Events Calendar

MSc-T Public Lecture - Dayi Li (DSAS)

Wednesday, April 22, 2020
1:30 pm - 2:30 pm
Western Science Centre (WSRC)
Room: 248

Title: Point Process Modelling of Objects in the Star Formation Complexes of the M33 Galaxy

Abstract: In this thesis, I construct a novel Gibbs point process (GPP) model to study the spatial distribution and relationships of objects in the star formation complexes of the nearby spiral galaxy M33. The objects under study include CO filament structure, giant molecular clouds (GMCs) and young stellar cluster candidates (YSCCs). To account for the natural formation hierarchy among CO filament, GMCs, and YSCCs, a hierarchical model structure is chosen to capture the hierarchical relationship among the objects. The GPP modelling approach circumvents the limitations of the empirical two-point correlation function analysis employed in the current astronomy literature by naturally accounting for the highly inhomogeneous distribution of these objects. I also investigate how the the properties of GMCs affect their spatial correlation with YSCCs. This is done through specifying a functional relationship between the properties of GMCs and the correlation strength. Markov chain Monte Carlo algorithm is introduced for GPP models and employed for Bayesian inference. The results confirm that GMCs exhibit extremely strong correlation with CO filament structure, indicating the formation of GMCs from CO filament. However, there also seems to exist a secondary formation mechanism of GMCs that are not due to CO filament but a field of low intensity interstellar medium. It is also confirmed that the distribution of GMCs and YSCCs are highly correlated, with the galactocentric distance and mass of GMCs having a strong positive effect on the correlation. A crucial finding for the distribution of YSCCs is that the spatial distributions of YSCCs reaches a peak of second-order clustering behaviour at $\sim 200$~pc scale not accounted for by the model. This clustering mainly occurs in regions where the galactocentric distance $\gtrsim 4.5$~kpc. This result sheds light on the formation process of YSCCs, for example, the formation of YSCCs can potentially destroy their natal clouds through rapid and fervent stellar feedback. Other possible hypotheses are also discussed.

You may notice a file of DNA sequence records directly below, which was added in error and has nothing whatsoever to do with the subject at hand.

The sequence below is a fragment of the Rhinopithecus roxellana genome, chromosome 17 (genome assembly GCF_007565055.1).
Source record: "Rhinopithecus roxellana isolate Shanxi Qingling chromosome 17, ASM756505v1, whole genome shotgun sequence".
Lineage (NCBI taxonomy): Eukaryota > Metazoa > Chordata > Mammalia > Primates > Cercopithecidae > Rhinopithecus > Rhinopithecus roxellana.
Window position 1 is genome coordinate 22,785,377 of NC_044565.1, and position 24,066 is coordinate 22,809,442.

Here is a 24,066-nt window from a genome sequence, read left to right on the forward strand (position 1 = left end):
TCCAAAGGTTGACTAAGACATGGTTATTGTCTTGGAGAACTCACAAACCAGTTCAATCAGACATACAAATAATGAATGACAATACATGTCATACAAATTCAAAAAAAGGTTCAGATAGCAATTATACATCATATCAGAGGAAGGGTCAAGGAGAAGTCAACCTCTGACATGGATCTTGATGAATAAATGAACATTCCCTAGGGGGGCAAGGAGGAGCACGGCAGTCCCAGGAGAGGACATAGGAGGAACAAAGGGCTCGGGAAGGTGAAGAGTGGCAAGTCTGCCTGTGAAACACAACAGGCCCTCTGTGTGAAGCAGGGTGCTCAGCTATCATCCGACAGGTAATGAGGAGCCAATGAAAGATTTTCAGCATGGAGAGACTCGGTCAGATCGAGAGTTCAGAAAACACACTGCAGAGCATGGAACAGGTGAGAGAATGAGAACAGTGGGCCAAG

Miranda Fullerton

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